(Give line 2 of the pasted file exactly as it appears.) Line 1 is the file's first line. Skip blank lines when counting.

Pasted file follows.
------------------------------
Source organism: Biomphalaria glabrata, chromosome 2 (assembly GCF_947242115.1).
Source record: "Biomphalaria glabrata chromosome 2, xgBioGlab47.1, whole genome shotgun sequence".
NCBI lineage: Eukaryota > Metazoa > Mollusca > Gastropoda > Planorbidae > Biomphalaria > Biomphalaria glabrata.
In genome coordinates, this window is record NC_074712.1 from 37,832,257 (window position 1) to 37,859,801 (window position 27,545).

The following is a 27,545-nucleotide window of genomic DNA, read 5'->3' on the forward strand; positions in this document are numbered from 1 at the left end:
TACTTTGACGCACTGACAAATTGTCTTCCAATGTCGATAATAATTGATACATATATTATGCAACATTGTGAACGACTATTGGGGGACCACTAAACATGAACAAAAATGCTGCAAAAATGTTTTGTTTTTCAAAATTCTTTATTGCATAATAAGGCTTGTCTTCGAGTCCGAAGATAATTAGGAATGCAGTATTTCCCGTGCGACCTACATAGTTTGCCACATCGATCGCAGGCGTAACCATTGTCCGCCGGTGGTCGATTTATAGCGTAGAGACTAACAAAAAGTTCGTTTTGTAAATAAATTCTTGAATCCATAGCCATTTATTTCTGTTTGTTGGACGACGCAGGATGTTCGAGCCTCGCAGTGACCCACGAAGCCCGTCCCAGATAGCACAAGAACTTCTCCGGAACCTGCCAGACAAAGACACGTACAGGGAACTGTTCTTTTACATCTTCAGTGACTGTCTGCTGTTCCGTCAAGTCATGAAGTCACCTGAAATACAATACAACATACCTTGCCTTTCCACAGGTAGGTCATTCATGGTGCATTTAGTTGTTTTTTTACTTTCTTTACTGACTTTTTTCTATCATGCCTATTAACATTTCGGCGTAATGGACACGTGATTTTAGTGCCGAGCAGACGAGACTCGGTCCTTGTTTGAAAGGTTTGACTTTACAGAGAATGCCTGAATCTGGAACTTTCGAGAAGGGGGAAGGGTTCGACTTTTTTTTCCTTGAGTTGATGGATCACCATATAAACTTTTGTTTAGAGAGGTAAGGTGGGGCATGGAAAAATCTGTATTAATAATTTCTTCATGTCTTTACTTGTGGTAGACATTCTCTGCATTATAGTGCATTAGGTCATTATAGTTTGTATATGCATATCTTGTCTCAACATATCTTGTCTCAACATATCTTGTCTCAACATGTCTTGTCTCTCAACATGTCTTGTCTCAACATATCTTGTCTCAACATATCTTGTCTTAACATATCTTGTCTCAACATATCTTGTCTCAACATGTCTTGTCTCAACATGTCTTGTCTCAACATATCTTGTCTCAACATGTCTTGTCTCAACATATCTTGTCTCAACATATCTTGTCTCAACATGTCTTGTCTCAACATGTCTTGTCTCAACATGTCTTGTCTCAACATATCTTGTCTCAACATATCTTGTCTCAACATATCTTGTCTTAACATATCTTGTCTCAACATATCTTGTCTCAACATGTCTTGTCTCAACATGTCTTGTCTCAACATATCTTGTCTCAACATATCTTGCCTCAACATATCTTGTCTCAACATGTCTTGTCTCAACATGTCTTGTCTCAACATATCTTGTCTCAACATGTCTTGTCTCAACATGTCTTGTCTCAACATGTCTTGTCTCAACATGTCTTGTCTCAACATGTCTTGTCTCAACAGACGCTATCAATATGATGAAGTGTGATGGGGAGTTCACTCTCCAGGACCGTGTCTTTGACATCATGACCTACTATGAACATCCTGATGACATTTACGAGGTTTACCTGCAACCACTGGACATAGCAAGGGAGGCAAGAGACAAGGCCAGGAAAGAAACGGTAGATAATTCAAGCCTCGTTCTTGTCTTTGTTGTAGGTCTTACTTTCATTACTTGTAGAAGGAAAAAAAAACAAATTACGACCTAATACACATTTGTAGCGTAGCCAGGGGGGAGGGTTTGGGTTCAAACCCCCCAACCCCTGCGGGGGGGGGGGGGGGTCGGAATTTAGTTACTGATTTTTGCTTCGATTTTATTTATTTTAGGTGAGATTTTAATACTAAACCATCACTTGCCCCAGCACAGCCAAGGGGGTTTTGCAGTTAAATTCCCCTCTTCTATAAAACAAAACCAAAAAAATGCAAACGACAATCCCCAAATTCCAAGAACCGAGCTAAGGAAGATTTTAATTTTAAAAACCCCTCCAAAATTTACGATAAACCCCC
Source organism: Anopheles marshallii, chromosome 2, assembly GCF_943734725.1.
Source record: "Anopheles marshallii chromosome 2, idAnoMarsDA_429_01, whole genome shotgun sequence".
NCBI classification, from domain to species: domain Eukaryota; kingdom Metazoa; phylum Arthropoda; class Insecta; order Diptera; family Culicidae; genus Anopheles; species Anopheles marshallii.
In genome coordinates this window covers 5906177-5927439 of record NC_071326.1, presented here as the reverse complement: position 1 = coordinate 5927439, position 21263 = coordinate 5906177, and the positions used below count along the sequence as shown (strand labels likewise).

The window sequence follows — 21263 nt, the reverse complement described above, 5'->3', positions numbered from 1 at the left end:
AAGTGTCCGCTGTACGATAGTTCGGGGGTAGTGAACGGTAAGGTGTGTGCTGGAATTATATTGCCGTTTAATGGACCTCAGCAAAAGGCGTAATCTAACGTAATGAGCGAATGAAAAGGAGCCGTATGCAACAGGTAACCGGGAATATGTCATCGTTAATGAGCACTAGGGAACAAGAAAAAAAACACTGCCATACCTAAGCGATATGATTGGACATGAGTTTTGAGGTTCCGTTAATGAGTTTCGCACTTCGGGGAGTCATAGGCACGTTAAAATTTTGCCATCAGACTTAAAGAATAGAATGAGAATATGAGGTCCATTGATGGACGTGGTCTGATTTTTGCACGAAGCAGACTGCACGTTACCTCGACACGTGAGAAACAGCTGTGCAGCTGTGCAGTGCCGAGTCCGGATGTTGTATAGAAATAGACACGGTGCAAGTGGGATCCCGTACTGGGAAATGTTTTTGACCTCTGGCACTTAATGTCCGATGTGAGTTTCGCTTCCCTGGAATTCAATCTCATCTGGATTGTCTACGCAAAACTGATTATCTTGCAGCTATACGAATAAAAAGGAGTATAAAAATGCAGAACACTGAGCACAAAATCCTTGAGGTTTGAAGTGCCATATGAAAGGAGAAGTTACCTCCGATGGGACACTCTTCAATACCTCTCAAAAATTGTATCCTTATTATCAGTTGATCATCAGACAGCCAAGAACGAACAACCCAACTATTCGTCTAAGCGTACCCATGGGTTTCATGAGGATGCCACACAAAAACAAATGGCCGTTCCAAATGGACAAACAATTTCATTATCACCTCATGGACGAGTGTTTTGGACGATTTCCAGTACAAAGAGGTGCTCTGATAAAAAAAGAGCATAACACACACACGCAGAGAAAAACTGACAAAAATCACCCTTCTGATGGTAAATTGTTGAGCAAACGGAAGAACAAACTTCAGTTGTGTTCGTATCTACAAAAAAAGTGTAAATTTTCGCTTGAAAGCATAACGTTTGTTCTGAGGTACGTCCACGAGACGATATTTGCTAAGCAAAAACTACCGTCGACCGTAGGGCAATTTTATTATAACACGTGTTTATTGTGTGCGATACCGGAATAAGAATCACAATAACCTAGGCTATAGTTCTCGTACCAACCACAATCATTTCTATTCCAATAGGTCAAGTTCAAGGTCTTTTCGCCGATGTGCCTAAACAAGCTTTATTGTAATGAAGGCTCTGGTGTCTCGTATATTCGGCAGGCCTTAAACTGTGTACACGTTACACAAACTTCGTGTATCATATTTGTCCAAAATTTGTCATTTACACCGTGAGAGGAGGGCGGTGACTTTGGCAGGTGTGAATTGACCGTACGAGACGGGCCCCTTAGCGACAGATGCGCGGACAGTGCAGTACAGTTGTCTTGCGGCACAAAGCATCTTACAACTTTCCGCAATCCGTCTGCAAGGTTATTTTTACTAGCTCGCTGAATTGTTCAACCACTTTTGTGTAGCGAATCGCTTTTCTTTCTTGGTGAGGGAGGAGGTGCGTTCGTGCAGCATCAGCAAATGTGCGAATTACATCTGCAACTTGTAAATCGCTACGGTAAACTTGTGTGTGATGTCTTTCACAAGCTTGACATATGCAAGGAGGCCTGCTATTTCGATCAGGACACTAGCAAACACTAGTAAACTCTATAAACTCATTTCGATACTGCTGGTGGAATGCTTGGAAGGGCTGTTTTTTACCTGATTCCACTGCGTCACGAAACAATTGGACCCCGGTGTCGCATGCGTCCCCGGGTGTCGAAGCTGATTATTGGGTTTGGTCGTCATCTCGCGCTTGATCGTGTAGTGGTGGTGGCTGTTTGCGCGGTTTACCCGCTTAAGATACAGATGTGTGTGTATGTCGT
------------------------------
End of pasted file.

Source record: "Biomphalaria glabrata chromosome 2, xgBioGlab47.1, whole genome shotgun sequence".